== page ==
Xamarin and Android – Specific Solutions to Specific Problems #2

Welcome to the second post in my Specific Solutions to Specific Problems series. Hopefully somebody is getting some benefit out of these but even if nobody is reading it, the process is pretty cathartic anyway…

These are a handful of issues that I encountered in my second week on Monodroid. These are the solutions I discovered to my problems.

1. When I am loading a ListView, how do I show a loading message before I actually fill the element with items?

There’s a few ways to do this. One choice is to use an entirely different list adapter while loading which will give you the most control over the look and feel of the UI elements. The other solution which I use regularly is to use the android-empty-id-view and set the list view source to an empty list while loading.

The list view and associated empty view look like the following. Remember to set the visibility of the empty view element to gone. Android will take care of showing or hiding the element at the correct times:


<ListView
    android:id="@+id/drugs_list"
    android:layout_width="fill_parent"
    android:layout_below="@+id/patientName"
    android:layout_height="wrap_content" />
<TextView
    android:id="@+id/empty"
    android:text="No drugs found"
    android:layout_width="fill_parent"
    android:layout_height="120dp"
    android:layout_below="@+id/patientName"
    android:gravity="center"
    android:visibility="gone" />

In order to show the empty view I simply assign the list adapter with an empty collection. This will cause Android to show the empty view with the text “Loading items…”:


var itemsList = FindViewById<ListView>(Resource.Id.items_list);
var emptyTextView = FindViewById<TextView>(Resource.Id.empty);

emptyTextView.Text = "Loading items...";
itemsList.EmptyView = _emptyTextView;
itemsList.Adapter = new MyListAdapter(this, new List<Item>());

// Perform some long running operation to get items
var items = await ItemService.GetAllItems();

itemsList.Adapter = new MyListAdapter(this, items);

// Set empty to no drugs in case items.Count == 0
emptyTextView.Text = "No items found";

After I execute my long running operation to retrieve the data I set adapter again with the new collection. I also set the empty view message to be “No items found” so if necessary the system can actually show the existence of an empty view.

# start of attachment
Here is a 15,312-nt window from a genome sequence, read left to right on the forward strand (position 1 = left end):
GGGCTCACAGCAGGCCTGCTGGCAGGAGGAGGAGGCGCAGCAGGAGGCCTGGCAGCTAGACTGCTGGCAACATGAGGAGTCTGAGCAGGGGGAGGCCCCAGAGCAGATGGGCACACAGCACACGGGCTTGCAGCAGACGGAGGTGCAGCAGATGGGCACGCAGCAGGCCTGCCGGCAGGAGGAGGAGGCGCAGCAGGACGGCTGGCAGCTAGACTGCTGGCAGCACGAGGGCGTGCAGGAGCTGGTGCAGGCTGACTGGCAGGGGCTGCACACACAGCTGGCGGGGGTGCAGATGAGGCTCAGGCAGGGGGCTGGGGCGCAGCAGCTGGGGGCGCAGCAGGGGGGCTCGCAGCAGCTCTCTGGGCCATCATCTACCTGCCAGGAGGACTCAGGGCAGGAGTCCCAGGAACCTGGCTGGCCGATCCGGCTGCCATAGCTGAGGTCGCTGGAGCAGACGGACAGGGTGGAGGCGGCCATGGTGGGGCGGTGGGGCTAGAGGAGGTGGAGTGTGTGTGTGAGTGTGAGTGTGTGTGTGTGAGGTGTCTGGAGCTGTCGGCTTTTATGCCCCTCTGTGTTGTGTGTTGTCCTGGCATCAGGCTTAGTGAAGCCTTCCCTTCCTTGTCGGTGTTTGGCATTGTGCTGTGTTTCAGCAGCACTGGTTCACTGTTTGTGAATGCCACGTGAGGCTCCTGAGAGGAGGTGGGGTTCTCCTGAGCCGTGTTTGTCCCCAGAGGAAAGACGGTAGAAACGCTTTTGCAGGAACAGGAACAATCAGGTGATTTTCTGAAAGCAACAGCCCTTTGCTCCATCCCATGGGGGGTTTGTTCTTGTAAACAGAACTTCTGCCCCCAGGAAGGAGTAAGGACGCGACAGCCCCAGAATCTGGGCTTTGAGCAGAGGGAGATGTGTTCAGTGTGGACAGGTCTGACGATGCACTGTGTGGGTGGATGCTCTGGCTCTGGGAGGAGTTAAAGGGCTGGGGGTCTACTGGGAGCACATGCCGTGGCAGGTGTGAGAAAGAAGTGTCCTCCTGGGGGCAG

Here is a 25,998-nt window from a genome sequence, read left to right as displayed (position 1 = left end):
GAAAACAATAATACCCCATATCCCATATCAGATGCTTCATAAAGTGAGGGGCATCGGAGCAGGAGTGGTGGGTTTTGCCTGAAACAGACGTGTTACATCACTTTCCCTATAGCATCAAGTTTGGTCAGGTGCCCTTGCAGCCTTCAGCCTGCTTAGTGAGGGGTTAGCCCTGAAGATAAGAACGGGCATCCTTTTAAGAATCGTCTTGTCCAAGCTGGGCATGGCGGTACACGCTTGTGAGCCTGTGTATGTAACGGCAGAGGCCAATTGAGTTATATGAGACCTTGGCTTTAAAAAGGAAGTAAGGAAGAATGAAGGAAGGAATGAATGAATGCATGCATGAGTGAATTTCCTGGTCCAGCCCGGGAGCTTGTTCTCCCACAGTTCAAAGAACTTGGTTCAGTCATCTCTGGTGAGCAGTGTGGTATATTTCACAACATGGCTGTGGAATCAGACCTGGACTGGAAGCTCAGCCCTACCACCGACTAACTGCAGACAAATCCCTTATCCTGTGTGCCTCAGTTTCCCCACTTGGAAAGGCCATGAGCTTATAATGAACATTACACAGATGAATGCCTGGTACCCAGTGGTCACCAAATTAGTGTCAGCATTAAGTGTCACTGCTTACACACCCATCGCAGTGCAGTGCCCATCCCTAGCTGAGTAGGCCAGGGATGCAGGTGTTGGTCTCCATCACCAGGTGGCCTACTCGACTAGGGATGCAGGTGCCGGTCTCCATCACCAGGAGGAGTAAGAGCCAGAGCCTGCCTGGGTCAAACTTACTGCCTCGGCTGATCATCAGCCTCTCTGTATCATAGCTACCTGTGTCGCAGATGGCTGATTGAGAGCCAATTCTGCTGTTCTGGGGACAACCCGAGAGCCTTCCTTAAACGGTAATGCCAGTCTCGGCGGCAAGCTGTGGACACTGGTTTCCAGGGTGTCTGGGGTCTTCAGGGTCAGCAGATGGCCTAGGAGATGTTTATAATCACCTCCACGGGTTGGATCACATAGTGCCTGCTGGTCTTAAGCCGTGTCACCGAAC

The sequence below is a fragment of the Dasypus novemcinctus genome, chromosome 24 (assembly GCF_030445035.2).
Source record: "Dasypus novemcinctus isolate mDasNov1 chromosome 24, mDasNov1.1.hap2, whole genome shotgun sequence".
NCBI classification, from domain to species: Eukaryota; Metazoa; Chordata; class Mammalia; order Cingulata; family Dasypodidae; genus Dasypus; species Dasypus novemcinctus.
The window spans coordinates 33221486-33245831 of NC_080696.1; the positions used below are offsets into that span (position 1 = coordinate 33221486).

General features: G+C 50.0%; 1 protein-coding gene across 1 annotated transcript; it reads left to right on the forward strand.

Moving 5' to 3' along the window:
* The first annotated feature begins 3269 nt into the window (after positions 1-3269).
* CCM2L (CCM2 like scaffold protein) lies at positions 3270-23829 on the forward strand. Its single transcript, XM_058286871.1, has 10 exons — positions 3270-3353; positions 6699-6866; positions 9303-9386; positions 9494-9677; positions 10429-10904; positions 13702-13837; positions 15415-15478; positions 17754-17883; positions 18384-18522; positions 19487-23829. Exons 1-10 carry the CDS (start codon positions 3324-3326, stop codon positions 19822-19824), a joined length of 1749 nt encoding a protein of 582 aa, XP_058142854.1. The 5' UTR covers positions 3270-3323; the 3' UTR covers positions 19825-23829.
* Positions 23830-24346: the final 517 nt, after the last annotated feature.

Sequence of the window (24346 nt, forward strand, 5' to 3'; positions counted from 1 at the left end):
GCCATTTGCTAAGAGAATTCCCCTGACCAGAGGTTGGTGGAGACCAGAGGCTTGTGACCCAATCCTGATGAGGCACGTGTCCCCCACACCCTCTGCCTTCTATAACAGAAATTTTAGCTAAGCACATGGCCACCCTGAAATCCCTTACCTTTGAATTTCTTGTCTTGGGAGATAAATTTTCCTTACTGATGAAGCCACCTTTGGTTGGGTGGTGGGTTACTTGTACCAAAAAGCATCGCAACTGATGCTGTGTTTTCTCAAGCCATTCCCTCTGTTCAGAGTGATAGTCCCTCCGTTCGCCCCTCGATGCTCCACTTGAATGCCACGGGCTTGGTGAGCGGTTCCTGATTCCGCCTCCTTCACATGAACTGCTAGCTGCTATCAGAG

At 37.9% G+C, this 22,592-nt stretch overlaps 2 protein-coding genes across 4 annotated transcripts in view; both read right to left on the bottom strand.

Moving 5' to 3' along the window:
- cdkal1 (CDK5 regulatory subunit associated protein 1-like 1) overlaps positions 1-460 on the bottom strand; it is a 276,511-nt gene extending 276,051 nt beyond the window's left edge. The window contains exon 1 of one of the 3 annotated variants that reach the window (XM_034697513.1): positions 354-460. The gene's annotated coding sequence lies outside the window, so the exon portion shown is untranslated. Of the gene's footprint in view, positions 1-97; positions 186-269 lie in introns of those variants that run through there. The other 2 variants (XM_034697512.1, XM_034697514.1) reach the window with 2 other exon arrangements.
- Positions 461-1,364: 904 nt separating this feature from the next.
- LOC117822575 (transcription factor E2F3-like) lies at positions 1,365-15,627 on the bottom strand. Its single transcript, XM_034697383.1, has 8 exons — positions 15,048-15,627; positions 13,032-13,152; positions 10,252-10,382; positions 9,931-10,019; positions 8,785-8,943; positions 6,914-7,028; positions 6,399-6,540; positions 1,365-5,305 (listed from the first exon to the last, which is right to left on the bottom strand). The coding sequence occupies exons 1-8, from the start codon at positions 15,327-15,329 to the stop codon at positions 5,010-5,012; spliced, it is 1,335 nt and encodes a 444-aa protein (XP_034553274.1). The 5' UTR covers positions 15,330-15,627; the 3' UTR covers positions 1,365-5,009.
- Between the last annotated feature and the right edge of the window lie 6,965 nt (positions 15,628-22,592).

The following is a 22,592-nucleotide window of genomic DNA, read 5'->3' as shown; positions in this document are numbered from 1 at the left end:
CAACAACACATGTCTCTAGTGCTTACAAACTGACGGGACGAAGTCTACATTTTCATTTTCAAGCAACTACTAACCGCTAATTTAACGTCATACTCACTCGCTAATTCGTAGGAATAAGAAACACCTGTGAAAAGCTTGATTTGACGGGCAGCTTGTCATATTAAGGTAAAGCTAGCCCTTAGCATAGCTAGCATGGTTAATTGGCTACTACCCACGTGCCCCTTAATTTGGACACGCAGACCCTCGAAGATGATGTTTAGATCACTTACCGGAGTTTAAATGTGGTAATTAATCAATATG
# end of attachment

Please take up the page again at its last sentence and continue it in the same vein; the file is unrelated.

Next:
2. Every time I debug or deploy my application from Visual Studio I lose all of the application state on the device. How do I deploy without losing my state?

The application we are developing stores state in an SQL Lite database. Every time I debugged or deployed the application, the state would be wiped and the program would insist it was being run for the first time. In order to tell Xamarin to not wipe the state every time I checked the following option under Tools > Options > Xamarin > Android Settings:

fastdeploy

Once this setting is checked the application state won’t be reset between debugging sessions. In order to reset the state I simply uninstall the app and the next deployment will have a fresh start.

3. I seem to be using the exact same code everywhere to show a progress dialog. Can I work some lambda and func magic so I can have a reusable piece of logic that I call throughout the application?

No problem. I have created a static function that returns a Task so I can await on it. It takes the alert title, the message and an awaitable Func representing the long running operation.


async public static Task ShowProgressDialog(Context context, string title, string message, Func func)
{
    using (ProgressDialog progressDialog = ProgressDialog.Show(context, title, message, true))
    {
        try
        {
            await func.Invoke();
        }
        finally
        {
            // Now hide the progress dialog
            progressDialog.Dismiss();
        }
    }
}        

I would then call this like so:


await AppHelper.ShowProgressDialog(this,
"Please wait...",
"Logging in...",
async () => await auth.LoginUser(authInfo));

I use this throughout the application and there is no need to repeat the same boiler plate code everywhere I want to show a progress dialog.

4. When I use a custom theme to change the window title any progress dialogs I create look like they have no theme applied. How can I force a progress dialog to use a specific theme?

We have several activities where I have re-defined the style to have a custom title bar. When I show a progress dialog from these activities the dialog will not be Holo and instead appear as if no theme has been applied. I found several posts that suggested the use of a ContextThemeWrapper:


Context dialogContext = new ContextThemeWrapper(this, AlertDialog.ThemeHoloDark);
ProgressDialog dialog = ProgressDialog.Show(dialogContext, "Important...", "Logging in...", true);

I couldn’t get this to work as expected however and instead I had to instantiate a ProgressDialog as the constructor allows for the specification of a theme. When I updated the static method I had created earlier, it looked like this:


async public static Task ShowProgressDialog(Context context, string title, string message, Func<Task> func)
{
    using (ProgressDialog progressDialog = new ProgressDialog(context, AlertDialog.ThemeHoloDark))
    {
        progressDialog.Indeterminate = true;
        progressDialog.SetTitle(title);
        progressDialog.SetMessage(message);

        progressDialog.Show();
        try
        {
            await func.Invoke();
        }
        finally
        {
            // Now hide the progress dialog
            progressDialog.Dismiss();
        }
    }
}

The progress dialog now has the Holo Dark theme applied to it everywhere in the application that I use this function from.

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